Sarah’s combined training was delivered by some of the world’s leading trauma experts:
Dr Janina Fisher
Bessel van der Kolk MD
Professor Berthold Gersons
Dr Daniel Siegel
Sarah is a member of these professional trauma associations: UK Psychological Trauma Society (UKPTS) and the European Society for Traumatic Stress Studies (ESTSS). She is also a Certified Clinical Trauma Professional under the membership of IATP (International Association of Trauma Professionals).
For therapy funded by private health insurance, Sarah is registered with many providers including Allianz, Aviva 600067240, AXA PPP SB07268, BUPA 30003277, Cigna 133418, Vitality/PruHealth/Standard Life SP073548, and WPA 920334556. Sarah is listed on HealthCode’s Private Practice Register. Sarah has also been instructed by solicitors acting for clients in personal injury claims, and trauma therapy treatment funded by employers to support the client in returning to work. Depending on the circumstances or the severity of symptoms, it can also be helpful to work alongside other medical professionals such as a GP or psychiatrist, for a multi-disciplinary approach to client care.
Trauma Therapy Experience
Sarah has a wide range of working therapeutically with trauma survivors, including:
- childhood sexual abuse,
- rape and sexual assault,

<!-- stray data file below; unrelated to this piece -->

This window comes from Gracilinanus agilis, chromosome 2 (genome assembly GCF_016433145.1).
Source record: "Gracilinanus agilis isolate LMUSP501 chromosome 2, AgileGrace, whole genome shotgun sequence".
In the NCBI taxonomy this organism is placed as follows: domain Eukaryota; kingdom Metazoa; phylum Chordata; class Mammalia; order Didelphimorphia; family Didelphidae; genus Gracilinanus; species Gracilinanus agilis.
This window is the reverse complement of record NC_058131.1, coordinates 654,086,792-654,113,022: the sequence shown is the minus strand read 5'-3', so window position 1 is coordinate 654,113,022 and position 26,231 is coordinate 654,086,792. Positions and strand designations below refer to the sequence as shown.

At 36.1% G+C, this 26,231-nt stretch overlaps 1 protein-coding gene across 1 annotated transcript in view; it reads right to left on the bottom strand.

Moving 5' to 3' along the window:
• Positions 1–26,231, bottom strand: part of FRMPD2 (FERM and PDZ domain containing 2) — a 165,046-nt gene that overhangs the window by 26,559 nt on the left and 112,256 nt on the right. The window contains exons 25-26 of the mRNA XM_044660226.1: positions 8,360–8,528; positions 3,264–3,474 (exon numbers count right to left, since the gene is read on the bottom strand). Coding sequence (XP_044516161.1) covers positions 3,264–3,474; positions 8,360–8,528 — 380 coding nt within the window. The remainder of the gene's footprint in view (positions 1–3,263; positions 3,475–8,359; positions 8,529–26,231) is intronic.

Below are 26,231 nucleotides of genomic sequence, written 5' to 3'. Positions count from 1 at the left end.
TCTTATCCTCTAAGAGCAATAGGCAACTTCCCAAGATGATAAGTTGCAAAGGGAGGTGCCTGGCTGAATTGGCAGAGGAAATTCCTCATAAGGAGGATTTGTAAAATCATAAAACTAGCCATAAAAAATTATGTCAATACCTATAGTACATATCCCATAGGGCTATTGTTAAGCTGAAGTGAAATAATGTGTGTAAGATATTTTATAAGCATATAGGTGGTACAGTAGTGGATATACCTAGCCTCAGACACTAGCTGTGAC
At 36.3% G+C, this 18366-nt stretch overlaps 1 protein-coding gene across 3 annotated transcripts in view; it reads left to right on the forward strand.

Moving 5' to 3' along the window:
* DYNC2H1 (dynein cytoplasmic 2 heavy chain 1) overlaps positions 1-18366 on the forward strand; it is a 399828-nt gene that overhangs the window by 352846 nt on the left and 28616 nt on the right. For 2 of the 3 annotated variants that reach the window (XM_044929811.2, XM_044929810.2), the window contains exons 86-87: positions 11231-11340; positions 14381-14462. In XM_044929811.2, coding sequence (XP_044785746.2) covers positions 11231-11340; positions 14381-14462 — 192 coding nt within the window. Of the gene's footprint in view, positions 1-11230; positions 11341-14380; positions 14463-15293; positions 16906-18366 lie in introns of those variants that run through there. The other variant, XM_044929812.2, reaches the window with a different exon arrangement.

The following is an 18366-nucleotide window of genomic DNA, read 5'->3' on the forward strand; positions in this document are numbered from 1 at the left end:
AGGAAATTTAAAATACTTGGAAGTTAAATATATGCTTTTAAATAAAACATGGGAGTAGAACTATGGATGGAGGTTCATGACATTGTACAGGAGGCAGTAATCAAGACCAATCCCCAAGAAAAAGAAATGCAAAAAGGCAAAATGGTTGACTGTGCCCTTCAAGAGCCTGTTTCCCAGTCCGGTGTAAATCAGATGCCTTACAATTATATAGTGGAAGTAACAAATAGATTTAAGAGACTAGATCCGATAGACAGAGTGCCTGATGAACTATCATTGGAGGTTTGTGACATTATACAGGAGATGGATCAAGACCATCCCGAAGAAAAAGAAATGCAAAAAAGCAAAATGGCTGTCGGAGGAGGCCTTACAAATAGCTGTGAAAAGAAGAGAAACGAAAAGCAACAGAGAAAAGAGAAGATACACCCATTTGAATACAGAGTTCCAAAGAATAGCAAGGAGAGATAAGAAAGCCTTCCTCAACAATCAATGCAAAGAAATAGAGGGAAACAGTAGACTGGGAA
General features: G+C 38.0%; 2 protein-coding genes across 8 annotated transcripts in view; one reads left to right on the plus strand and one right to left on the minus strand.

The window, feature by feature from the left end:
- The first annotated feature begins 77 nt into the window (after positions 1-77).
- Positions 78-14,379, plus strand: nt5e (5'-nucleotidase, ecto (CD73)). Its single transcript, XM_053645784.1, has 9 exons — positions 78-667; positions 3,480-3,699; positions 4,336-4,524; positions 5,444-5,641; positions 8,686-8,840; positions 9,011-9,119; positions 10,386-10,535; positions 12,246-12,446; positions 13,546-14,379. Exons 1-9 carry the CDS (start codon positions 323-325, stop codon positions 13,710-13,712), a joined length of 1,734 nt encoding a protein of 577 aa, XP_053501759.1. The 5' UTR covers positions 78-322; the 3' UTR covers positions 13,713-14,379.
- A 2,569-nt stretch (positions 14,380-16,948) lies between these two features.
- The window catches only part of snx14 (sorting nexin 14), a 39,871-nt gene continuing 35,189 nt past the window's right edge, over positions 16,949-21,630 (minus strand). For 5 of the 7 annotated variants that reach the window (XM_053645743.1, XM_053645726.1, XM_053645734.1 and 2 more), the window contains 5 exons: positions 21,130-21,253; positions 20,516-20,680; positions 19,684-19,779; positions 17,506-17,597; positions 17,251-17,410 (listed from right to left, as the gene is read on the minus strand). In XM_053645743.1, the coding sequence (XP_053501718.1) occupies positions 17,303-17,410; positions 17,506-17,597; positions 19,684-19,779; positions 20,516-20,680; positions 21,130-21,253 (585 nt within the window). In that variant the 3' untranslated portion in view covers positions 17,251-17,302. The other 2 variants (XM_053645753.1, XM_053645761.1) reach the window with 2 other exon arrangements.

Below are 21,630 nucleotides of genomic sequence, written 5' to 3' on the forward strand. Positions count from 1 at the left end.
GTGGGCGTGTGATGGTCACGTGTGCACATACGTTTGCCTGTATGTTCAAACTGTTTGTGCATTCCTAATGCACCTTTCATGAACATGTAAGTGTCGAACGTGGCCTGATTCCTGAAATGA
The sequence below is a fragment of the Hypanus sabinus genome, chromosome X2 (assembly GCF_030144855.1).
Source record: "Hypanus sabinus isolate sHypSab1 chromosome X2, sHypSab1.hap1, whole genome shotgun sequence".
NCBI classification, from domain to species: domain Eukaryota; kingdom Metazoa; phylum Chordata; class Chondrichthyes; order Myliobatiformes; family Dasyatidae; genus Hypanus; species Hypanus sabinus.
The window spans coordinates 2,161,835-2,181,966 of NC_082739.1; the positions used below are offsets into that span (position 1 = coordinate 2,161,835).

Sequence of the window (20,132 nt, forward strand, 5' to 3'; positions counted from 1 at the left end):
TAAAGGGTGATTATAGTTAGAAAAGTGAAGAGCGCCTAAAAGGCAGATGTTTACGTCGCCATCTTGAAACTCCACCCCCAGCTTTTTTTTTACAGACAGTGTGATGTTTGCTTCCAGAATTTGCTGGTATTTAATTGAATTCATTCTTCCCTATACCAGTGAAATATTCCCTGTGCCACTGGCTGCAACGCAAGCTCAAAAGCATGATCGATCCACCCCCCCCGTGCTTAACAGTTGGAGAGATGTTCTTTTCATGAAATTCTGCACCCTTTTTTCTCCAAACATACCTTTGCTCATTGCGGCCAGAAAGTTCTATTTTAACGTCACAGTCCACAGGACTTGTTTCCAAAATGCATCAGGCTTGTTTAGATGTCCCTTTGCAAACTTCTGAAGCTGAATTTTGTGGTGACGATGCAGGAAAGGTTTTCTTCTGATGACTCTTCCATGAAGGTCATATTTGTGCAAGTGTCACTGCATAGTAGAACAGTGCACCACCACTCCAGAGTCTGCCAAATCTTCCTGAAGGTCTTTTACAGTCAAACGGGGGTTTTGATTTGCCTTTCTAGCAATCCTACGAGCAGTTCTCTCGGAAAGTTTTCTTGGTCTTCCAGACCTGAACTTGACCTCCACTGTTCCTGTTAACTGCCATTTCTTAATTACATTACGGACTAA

- developmental trauma (childhood emotional neglect or abuse),
- trauma, PTSD, and Complex PTSD,
- military veterans and serving members of the armed forces (Sarah has provided therapy programmes funded by Walking With The Wounded, Help 4 Heroes, Dare To Live Trust),
- serving members of the armed forces or emergency first-responders or statutory services (Sarah has undertaken therapy programmes either privately-funded or through Employee Assistance Programmes including private health insurance schemes for employees of the Metropolitan Police Service, Wiltshire Fire Service, Wiltshire Police, Gloucestershire Police, Wiltshire Council).
She was also invited by one of her former clients to contribute a chapter to his book describing his recovery journey from ritual childhood sexual abuse during his childhood. In this book, Matt Carey narrates his long and courageous journey through recovery towards helping others. To download this chapter, please click here which will take you to Matt Carey’s website www.mattcareybooks.com where you can support him by purchasing the full book through this route.
Usually where a trauma background is presented by a client for therapy, a full assessment is undertaken including completion of some questionnaires to measure current symptoms. Then in discussion with the client, a trauma treatment plan is developed for further sessions. The assessment process usually requires 2 appointments.
If you are interested in talking to me about working together, then please do get in touch.
We can have a brief chat on the phone to discuss your interest in starting counselling or in the equine-facilitated approach, with a view to arranging an initial appointment for you.